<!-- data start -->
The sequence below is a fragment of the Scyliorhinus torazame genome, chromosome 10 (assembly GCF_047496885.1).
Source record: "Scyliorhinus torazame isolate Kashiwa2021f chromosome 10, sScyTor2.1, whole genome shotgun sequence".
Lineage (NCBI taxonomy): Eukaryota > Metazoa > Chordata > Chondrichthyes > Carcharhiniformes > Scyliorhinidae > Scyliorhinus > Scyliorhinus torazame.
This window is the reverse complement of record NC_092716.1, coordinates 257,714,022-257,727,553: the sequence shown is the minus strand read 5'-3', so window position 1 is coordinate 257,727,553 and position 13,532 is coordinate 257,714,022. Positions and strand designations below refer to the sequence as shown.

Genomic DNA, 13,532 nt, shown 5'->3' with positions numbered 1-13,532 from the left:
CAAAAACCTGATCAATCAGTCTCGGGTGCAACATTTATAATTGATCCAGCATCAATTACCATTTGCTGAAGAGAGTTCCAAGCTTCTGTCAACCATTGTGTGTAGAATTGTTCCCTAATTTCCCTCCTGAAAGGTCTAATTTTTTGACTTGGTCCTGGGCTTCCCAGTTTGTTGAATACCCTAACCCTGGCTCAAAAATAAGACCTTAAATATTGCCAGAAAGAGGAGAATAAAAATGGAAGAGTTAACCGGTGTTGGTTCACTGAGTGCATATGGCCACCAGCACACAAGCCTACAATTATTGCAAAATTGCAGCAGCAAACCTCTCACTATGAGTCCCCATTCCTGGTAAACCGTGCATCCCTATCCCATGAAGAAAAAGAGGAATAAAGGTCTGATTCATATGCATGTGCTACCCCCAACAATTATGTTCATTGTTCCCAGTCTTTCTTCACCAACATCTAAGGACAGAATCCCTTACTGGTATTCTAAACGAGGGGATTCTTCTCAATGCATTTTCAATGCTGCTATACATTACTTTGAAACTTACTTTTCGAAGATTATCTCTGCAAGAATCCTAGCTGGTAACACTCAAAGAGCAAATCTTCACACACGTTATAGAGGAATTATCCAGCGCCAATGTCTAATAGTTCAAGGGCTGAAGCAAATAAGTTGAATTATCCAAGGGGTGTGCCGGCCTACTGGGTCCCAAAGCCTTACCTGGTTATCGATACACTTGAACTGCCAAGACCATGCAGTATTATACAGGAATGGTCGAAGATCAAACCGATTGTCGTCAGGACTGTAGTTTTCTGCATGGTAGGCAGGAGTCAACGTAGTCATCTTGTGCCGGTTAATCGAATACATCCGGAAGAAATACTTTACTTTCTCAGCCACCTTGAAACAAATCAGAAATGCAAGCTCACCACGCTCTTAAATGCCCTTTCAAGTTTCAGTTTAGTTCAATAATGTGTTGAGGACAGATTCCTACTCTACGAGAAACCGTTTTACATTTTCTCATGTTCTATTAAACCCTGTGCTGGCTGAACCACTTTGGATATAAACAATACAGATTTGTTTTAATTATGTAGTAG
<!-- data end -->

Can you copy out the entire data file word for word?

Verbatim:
The sequence below is a fragment of the Scyliorhinus torazame genome, chromosome 10 (assembly GCF_047496885.1).
Source record: "Scyliorhinus torazame isolate Kashiwa2021f chromosome 10, sScyTor2.1, whole genome shotgun sequence".
Lineage (NCBI taxonomy): Eukaryota > Metazoa > Chordata > Chondrichthyes > Carcharhiniformes > Scyliorhinidae > Scyliorhinus > Scyliorhinus torazame.
This window is the reverse complement of record NC_092716.1, coordinates 257,714,022-257,727,553: the sequence shown is the minus strand read 5'-3', so window position 1 is coordinate 257,727,553 and position 13,532 is coordinate 257,714,022. Positions and strand designations below refer to the sequence as shown.

Genomic DNA, 13,532 nt, shown 5'->3' with positions numbered 1-13,532 from the left:
CAAAAACCTGATCAATCAGTCTCGGGTGCAACATTTATAATTGATCCAGCATCAATTACCATTTGCTGAAGAGAGTTCCAAGCTTCTGTCAACCATTGTGTGTAGAATTGTTCCCTAATTTCCCTCCTGAAAGGTCTAATTTTTTGACTTGGTCCTGGGCTTCCCAGTTTGTTGAATACCCTAACCCTGGCTCAAAAATAAGACCTTAAATATTGCCAGAAAGAGGAGAATAAAAATGGAAGAGTTAACCGGTGTTGGTTCACTGAGTGCATATGGCCACCAGCACACAAGCCTACAATTATTGCAAAATTGCAGCAGCAAACCTCTCACTATGAGTCCCCATTCCTGGTAAACCGTGCATCCCTATCCCATGAAGAAAAAGAGGAATAAAGGTCTGATTCATATGCATGTGCTACCCCCAACAATTATGTTCATTGTTCCCAGTCTTTCTTCACCAACATCTAAGGACAGAATCCCTTACTGGTATTCTAAACGAGGGGATTCTTCTCAATGCATTTTCAATGCTGCTATACATTACTTTGAAACTTACTTTTCGAAGATTATCTCTGCAAGAATCCTAGCTGGTAACACTCAAAGAGCAAATCTTCACACACGTTATAGAGGAATTATCCAGCGCCAATGTCTAATAGTTCAAGGGCTGAAGCAAATAAGTTGAATTATCCAAGGGGTGTGCCGGCCTACTGGGTCCCAAAGCCTTACCTGGTTATCGATACACTTGAACTGCCAAGACCATGCAGTATTATACAGGAATGGTCGAAGATCAAACCGATTGTCGTCAGGACTGTAGTTTTCTGCATGGTAGGCAGGAGTCAACGTAGTCATCTTGTGCCGGTTAATCGAATACATCCGGAAGAAATACTTTACTTTCTCAGCCACCTTGAAACAAATCAGAAATGCAAGCTCACCACGCTCTTAAATGCCCTTTCAAGTTTCAGTTTAGTTCAATAATGTGTTGAGGACAGATTCCTACTCTACGAGAAACCGTTTTACATTTTCTCATGTTCTATTAAACCCTGTGCTGGCTGAACCACTTTGGATATAAACAATACAGATTTGTTTTAATTATGTAGTAG